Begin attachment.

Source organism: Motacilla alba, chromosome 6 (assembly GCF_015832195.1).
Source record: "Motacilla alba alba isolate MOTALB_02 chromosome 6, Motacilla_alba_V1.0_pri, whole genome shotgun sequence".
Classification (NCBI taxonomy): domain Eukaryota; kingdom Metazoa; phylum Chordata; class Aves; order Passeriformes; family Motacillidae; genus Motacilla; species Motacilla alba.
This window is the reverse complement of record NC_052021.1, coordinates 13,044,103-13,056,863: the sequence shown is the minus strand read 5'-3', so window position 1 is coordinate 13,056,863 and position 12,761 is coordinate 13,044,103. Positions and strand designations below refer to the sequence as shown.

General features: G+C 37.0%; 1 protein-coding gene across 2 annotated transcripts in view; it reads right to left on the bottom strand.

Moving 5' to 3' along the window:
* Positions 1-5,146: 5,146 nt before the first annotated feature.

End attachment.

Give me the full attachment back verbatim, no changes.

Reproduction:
Source organism: Motacilla alba, chromosome 6 (assembly GCF_015832195.1).
Source record: "Motacilla alba alba isolate MOTALB_02 chromosome 6, Motacilla_alba_V1.0_pri, whole genome shotgun sequence".
Classification (NCBI taxonomy): domain Eukaryota; kingdom Metazoa; phylum Chordata; class Aves; order Passeriformes; family Motacillidae; genus Motacilla; species Motacilla alba.
This window is the reverse complement of record NC_052021.1, coordinates 13,044,103-13,056,863: the sequence shown is the minus strand read 5'-3', so window position 1 is coordinate 13,056,863 and position 12,761 is coordinate 13,044,103. Positions and strand designations below refer to the sequence as shown.

General features: G+C 37.0%; 1 protein-coding gene across 2 annotated transcripts in view; it reads right to left on the bottom strand.

Moving 5' to 3' along the window:
* Positions 1-5,146: 5,146 nt before the first annotated feature.